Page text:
Ian Hannam’s dealmaking has landed him in the center of a storm before. This time the soldier- turned-JPMorgan Chase & Co. (JPM) executive known for his Rolodex will be defending himself from outside the most profitable U.S. bank.
Hannam, 56, JPMorgan’s global chairman of equity capital markets and a top adviser to mining companies such as Xstrata Plc (XTA), resigned yesterday after the U.K.’s market regulator fined him 450,000 pounds ($720,000) for disclosing inside information. He said in a statement he will appeal and plans to continue his financial career after the dispute is over.
His exit will deal at least a temporary blow to JPMorgan’s mining advisory business, which ranks second behind Morgan Stanley, bolstered by its close relationship with Zug, Switzerland-based Xstrata. Hannam, who became a focal point of an aborted deal to sell Dow Chemical Co. (DOW) in 2007, will be fighting to keep his reputation intact as the Financial Services Authority clamps down on market abuse after it was criticized for failing to prevent the U.K.’s worst financial crisis since World War II.
“It will be a big blow to JPMorgan, which is the dominant adviser in mining deals,” said Philip Keevil, partner at New York-based advisory firm Compass Advisers. “Hannam is a big catch and people will take notice.”
The FSA fined Hannam for improperly disclosing information about a JPMorgan client, Heritage Oil Plc (HOLI), almost four years ago, at a time when the company was a potential takeover target and had made a new oil find -- two developments that hadn’t been publicly disclosed.
Hannam is among bankers advising Xstrata, the subject of a 22 billion-pound bid from commodity trader Glencore International Plc (GLEN) in the world’s largest deal this year. At JPMorgan, which also serves as a broker to Xstrata, Hannam helped the mining company first sell shares in 2002, and was involved in many of its subsequent takeovers, including the $18.1 billion purchase of the Canadian nickel producer Falconbridge Ltd. in 2006.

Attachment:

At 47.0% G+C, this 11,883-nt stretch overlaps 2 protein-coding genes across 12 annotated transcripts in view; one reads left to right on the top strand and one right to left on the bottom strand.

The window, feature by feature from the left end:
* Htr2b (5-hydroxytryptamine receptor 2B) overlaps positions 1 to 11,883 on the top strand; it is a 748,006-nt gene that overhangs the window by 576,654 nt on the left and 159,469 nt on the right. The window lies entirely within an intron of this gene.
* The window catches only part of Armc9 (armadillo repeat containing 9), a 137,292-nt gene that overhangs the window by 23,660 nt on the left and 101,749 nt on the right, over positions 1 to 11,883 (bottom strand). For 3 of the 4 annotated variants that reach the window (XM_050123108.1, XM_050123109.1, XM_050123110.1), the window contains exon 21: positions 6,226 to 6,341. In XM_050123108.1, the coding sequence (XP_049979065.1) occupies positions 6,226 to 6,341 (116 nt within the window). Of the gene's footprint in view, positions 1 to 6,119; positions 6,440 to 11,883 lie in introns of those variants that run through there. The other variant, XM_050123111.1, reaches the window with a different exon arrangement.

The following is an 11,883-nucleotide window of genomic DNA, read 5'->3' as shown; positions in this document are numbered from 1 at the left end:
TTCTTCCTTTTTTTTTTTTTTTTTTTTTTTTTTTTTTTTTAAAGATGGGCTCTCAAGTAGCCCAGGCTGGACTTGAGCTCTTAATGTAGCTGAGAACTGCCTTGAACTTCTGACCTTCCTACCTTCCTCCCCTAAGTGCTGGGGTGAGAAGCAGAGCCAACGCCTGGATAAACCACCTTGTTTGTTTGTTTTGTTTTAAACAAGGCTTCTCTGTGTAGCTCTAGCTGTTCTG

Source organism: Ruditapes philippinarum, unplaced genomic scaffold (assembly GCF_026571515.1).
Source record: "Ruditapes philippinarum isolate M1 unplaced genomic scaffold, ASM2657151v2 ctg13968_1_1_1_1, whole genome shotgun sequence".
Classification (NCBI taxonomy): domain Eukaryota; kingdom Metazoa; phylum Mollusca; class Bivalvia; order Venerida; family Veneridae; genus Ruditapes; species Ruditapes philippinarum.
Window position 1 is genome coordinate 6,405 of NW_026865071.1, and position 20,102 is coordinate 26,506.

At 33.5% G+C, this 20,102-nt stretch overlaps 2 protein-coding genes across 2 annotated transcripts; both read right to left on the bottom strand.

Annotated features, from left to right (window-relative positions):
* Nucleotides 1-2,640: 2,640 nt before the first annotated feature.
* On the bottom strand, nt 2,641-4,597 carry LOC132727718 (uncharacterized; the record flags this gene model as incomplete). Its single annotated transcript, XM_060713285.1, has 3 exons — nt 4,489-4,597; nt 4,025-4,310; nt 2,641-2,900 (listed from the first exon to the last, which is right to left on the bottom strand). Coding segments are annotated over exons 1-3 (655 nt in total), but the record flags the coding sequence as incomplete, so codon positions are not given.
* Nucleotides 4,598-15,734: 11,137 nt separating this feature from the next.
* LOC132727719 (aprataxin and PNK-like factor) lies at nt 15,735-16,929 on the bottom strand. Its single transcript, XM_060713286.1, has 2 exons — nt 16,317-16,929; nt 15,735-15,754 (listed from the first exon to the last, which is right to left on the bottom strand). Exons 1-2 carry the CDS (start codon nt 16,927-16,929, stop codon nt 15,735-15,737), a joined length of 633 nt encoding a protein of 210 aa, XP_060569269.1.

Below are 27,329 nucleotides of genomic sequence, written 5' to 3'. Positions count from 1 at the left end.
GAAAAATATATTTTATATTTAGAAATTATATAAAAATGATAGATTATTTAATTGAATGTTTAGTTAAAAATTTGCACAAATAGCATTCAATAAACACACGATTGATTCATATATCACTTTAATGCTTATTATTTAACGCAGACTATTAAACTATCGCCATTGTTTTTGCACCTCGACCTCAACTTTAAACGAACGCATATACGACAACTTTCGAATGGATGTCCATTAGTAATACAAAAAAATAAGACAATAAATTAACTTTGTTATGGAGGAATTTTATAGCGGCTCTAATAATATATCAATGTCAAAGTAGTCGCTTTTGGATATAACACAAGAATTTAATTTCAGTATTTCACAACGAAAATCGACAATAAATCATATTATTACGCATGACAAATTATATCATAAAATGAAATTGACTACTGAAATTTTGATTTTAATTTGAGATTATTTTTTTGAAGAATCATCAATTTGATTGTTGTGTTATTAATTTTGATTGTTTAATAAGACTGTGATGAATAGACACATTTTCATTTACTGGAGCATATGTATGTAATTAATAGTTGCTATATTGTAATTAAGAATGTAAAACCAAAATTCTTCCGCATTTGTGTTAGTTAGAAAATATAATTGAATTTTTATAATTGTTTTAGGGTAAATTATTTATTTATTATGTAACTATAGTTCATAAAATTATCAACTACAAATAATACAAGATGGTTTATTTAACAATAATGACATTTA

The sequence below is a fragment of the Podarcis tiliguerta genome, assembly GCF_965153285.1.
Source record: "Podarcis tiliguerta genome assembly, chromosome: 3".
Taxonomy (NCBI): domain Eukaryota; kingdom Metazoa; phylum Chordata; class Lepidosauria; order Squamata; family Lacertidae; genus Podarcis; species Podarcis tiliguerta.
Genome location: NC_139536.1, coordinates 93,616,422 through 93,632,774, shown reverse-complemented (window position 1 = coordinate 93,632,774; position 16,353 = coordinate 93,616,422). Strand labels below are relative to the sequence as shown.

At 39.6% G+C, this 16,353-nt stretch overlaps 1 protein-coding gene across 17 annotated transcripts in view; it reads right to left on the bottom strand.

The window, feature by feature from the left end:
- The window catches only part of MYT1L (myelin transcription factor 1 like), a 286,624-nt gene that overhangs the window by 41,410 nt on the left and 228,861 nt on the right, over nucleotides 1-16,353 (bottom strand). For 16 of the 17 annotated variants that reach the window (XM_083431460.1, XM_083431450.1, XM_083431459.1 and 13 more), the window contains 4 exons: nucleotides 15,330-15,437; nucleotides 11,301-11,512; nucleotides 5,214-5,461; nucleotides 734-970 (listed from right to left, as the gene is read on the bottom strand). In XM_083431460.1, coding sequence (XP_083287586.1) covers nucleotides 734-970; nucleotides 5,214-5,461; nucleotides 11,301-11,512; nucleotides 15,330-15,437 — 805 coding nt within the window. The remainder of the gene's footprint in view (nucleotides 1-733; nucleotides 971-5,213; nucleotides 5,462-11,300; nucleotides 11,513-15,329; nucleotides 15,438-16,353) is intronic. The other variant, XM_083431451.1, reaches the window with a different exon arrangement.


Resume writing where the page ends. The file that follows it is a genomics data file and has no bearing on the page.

The bank has worked on at least six M&A deals for Xstrata since 2005 valued at about $69.2 billion, according to data compiled by Bloomberg. Like other advisory firms, it’s profited from the frenzy of dealmaking in the mining industry, which continues to be the most active sector with 266 transactions this year, according to the data.
‘Honesty and Integrity’
In a show of support, Hannam’s clients stepped forward after the FSA action to attest to his character and competence.
“He has always acted with honesty and integrity,” Xstrata Chief Executive Officer Mick Davis said in a statement yesterday. “He continues to have my full support.”
Peter Hambro, chairman of Petropavlovsk Plc (POG), a Russian iron-ore company that went public in London in 2002, said in an interview that he also had faith in Hannam. “The only person I talk to more than him is Pavel Maslovsky, my Russian partner.”
Hannam will complete his current commitments before leaving the bank, Emilio Saracho, the head of investment banking for Europe, the Middle East and Africa, said in a memorandum to employees. Calls to Hannam’s mobile phone were referred to JPMorgan’s press office. Brian Marchiony, a spokesman for the firm in London, declined to comment beyond the company’s memo.
Soldier to Banker
Hannam was raised in Sidcup, England, a lower-income area of south London, where his father was a council worker overseeing street repair, according to his website and a spokeswoman. He entered the Territorial Special Air Service when he was 17 as a trooper, and rose to the rank of captain, commanding a squadron. In 1984, he joined Salomon Brothers, and over the next 28 years he worked on almost 300 deals, according to the website.